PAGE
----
Still, it was not until Henry Ford took a twist on manufacturing with his famous assembly line concept, otherwise known as “bring work to men,” that the management of production for improving productivity became a hot topic. From the 1950’s and 1960’s, it formed a separate discipline, besides bringing other concepts, such as Taylorism, production planning, or inventory control, to life.

 

As the economies in the developed world were gradually shifting to be service-based, all the corporate functions, including product management, started to integrate them. The service side also began its approach by applying product management principles to the planning and organizing of processes, to the point where it made more sense to call it operations management.

 

Multidisciplinary nature

Operations management is now a multidisciplinary functional area in a company, along with finance and marketing. It makes sure the materials and labor, or any other input, is used in the most effective and efficient way possible within an organization – thus maximizing the output.

Operations management requires being familiar with a wide range of disciplines. It incorporates general management, factory- and equipment maintenance management by tradition. The operations manager has to know about the common strategic policies, basic material planning, manufacturing and production systems, and their analysis. Production and cost control principles are also of importance. And last, but not least, it has to be someone’s who is able to navigate industrial labor relations.

Interested in a deep dive into operations maangement? Read the following slides.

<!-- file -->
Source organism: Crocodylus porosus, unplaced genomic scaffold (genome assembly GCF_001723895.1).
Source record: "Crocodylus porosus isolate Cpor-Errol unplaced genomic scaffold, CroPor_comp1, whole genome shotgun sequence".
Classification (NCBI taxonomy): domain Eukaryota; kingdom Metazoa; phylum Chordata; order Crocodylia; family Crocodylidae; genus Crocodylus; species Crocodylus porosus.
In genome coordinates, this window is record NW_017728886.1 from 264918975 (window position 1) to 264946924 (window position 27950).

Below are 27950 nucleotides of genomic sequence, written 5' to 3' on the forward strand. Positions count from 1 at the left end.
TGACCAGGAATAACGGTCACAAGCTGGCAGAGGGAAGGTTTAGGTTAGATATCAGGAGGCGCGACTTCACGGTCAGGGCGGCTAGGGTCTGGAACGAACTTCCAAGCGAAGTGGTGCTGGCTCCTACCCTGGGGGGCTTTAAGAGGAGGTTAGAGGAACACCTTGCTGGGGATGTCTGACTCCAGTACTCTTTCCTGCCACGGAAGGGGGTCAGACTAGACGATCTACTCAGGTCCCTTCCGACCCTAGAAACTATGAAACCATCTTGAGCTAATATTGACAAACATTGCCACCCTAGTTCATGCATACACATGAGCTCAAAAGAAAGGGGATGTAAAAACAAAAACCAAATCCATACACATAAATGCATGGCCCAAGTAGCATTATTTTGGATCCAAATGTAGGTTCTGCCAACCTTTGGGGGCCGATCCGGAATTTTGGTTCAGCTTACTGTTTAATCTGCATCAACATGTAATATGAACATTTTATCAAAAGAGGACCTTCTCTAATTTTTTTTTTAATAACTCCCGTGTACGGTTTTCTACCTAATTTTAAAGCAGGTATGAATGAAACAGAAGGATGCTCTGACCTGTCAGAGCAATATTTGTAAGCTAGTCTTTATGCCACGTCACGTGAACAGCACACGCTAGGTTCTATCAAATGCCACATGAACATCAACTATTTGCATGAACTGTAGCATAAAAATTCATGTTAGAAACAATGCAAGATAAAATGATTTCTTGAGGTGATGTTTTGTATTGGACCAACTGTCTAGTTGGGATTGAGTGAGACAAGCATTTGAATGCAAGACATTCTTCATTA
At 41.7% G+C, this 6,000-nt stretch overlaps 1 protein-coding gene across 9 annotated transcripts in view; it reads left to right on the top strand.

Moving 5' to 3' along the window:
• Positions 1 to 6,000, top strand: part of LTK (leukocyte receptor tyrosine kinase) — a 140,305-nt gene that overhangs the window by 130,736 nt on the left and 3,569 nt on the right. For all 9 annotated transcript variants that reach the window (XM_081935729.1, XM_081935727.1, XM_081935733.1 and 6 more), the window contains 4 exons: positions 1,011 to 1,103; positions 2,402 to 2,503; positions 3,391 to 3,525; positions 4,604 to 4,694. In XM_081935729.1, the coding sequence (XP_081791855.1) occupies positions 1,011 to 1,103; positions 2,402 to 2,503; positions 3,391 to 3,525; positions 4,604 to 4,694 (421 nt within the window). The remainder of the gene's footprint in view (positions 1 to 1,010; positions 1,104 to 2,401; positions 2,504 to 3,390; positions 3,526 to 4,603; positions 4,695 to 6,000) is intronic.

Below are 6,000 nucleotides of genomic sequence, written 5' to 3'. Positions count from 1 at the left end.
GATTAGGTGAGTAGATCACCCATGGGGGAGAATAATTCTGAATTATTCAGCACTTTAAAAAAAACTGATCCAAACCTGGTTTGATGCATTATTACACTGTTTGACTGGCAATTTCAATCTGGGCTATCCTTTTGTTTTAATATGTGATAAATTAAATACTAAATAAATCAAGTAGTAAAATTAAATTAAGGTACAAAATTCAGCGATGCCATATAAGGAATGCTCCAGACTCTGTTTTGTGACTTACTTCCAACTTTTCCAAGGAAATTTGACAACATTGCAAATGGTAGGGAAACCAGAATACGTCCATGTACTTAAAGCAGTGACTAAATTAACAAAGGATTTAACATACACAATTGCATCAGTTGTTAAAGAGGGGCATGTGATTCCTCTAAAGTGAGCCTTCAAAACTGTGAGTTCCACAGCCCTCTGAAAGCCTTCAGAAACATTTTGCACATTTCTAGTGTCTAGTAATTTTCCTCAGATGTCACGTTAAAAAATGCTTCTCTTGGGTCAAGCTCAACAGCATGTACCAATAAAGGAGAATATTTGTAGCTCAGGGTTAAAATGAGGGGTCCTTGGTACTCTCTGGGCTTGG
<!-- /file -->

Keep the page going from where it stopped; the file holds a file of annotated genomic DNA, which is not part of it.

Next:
Required skills

The skills required to perform such work are as diverse as the function itself. The most important skills are:

 

Organizational abilities. Organizing processes in an organization requires a set of skills from planning and prioritizing through execution to monitoring. These abilities together help the manager achieve productivity and efficiency.

Analytic capabilities/understanding of process. The capability to understand processes in your area often includes a broad understanding of other functions, too. An attention to detail is often helpful to go deeper in the analysis.

Coordination of processes. Once processes are analyzed and understood, they can be optimized for maximum efficiency. Quick decision-making is a real advantage here, as well as a clear focus problem-solving.

People skills. Flaws in the interactions with employees or member of senior management can seriously harm productivity, so an operation manager has to have people skills to properly navigate the fine lines with their colleagues. Furthermore, clear communication of the tasks and goals serves as great motivation and to give a purpose for everyone.

Creativity. Again, problem-solving skills are essential for a creative approach if things don’t go in the right direction. When they do, creativity helps find new ways to improve corporate performance.

Tech-savviness. In order to understand and design processes in a time when operations are getting increasingly technology-dependent, affinity for technology is a skill that can’t be underestimated. Operations managers have to be familiar with the most common technologies used in their industries, and have an even deeper understanding of the specific operation technology at their organizations.

 

THE MAJOR PRINCIPLES OF OPERATIONS MANAGEMENT